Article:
During the previous Congress (the 114th Congress), a bill was introduced to address the nutrition gap that occurs when children age out of WIC. This bill, titled the Wise Investment in our Children Act, would have increased the age cut-off for WIC to six years of age. The bill did not make it out of committee. Currently, there is no legislation before Congress to address the food insecurity created by aging out of WIC.
Given the serious repercussions of food insecurity, it is important for the public health community to be aware of this service gap. We must work with government and private community resources to ensure that all children have the food they need to lead healthy-productive lives.
The Network for Public Health Law is ready to assist you in your efforts to address food insecurity and advance health justice for vulnerable populations. Our attorneys can provide strategic legal and policy technical assistance and substantive resources to help you navigate relevant legal landscapes and identify legal, regulatory and policy opportunities to improve public health.
As part of our work on these issues, our 2018 Public Health Law Conference programming will focus on our theme: Health Justice: Empowering Public Health and Advancing Health Equity and is designed for practitioners, policymakers, lawyers, advocates and researchers in public health and other sectors.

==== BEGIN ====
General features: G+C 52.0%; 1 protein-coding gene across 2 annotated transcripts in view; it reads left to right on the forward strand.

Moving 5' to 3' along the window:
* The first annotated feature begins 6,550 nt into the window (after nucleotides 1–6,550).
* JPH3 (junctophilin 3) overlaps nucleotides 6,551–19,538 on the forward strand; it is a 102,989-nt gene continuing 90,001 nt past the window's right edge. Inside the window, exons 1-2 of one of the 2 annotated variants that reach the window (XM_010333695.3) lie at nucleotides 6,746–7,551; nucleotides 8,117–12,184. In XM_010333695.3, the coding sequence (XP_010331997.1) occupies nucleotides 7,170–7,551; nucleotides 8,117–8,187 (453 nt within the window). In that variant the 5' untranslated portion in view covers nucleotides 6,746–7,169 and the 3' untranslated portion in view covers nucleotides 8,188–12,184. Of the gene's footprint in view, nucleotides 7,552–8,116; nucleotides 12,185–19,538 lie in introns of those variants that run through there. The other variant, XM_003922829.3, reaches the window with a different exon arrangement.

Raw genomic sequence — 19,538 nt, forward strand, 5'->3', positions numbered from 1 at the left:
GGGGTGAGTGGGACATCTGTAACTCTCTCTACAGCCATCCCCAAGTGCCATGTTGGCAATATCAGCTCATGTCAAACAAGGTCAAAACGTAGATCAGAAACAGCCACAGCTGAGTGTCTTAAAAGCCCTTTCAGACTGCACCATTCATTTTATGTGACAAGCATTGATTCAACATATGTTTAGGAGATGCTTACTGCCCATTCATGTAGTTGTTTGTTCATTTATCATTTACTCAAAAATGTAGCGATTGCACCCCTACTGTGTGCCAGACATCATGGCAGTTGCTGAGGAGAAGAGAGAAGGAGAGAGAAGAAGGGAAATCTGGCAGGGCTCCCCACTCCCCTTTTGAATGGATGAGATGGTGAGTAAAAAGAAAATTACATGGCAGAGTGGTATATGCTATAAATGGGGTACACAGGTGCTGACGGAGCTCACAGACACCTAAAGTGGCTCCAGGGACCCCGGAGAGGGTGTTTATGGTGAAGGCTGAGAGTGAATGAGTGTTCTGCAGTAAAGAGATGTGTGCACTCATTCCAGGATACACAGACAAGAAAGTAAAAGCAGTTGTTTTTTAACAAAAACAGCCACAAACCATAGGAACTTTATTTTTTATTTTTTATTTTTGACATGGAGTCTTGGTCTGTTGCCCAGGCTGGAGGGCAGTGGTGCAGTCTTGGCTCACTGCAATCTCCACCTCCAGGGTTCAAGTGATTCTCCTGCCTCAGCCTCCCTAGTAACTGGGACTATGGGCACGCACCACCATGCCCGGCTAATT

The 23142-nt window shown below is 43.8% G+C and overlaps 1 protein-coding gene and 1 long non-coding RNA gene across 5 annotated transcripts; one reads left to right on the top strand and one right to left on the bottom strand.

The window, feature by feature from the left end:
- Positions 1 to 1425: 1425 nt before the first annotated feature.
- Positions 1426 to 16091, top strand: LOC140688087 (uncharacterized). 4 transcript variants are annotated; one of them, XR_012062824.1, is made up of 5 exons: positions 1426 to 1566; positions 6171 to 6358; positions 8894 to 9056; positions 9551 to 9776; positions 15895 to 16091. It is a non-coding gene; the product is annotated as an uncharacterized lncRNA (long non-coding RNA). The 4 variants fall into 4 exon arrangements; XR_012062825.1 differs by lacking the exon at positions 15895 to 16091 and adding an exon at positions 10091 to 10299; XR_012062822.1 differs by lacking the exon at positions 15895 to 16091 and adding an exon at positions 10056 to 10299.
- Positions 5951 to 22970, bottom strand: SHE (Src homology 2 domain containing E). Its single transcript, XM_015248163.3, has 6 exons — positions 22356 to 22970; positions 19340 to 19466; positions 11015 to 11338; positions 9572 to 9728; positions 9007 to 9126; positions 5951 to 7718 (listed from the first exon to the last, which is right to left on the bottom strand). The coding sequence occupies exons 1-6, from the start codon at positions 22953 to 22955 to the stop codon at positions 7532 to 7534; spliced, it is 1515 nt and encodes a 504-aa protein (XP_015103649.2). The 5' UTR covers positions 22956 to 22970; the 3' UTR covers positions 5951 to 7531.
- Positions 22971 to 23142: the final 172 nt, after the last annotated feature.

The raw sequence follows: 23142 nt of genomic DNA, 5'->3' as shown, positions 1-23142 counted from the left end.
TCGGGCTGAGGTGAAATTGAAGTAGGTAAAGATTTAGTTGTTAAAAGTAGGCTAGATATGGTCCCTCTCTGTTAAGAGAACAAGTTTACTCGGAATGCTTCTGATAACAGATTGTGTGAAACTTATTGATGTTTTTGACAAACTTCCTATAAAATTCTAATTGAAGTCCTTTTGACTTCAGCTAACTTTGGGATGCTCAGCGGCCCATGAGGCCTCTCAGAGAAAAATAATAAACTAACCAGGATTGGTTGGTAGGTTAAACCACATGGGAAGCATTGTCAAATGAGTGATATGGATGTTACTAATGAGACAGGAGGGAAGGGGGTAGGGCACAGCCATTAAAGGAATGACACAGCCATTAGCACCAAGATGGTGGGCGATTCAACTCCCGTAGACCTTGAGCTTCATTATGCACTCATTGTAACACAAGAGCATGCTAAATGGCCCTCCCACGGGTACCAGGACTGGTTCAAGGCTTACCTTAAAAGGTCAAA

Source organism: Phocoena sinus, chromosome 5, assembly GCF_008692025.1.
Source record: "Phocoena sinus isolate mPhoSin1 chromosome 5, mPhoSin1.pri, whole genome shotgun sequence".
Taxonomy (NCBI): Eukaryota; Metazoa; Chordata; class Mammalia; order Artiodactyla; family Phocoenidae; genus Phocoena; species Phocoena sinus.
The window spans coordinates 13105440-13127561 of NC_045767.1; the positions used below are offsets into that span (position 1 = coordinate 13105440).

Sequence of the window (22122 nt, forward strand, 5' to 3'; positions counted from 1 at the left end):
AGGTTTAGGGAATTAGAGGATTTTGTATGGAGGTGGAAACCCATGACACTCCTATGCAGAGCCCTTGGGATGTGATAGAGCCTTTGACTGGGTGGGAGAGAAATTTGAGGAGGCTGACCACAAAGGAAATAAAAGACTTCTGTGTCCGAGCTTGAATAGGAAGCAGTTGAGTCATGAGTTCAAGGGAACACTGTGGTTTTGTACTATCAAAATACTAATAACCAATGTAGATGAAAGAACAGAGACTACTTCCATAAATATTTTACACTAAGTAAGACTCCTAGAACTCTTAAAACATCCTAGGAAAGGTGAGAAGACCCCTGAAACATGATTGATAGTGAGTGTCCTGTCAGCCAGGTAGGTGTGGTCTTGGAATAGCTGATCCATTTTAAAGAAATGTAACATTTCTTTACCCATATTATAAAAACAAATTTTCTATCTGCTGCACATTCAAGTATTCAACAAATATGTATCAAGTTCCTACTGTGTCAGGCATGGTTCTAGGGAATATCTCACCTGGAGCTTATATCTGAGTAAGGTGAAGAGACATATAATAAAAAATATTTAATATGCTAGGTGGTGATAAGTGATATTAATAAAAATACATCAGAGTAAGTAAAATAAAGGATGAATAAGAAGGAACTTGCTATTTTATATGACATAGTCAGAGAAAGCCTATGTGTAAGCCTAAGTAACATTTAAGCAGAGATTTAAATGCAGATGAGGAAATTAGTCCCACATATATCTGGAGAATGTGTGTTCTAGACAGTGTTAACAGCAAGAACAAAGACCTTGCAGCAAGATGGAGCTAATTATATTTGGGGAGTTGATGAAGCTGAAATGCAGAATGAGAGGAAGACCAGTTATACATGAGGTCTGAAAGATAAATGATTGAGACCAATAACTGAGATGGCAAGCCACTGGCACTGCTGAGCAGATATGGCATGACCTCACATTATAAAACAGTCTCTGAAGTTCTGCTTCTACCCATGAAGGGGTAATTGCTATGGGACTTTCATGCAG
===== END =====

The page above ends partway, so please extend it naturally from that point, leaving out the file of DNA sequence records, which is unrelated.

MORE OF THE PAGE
This post was prepared by Mathew Swinburne, J.D., Associate Director, Network for Public Health Law – Eastern Region. The Network for Public Health Law provides information and technical assistance on issues related to public health. The legal information and assistance provided in this document does not constitute legal advice or legal representation. For legal advice, readers should consult a lawyer in their state.
Support for the Network is provided by the Robert Wood Johnson Foundation (RWJF). The views expressed in this post do not necessarily represent the views of, and should not be attributed to, RWJF.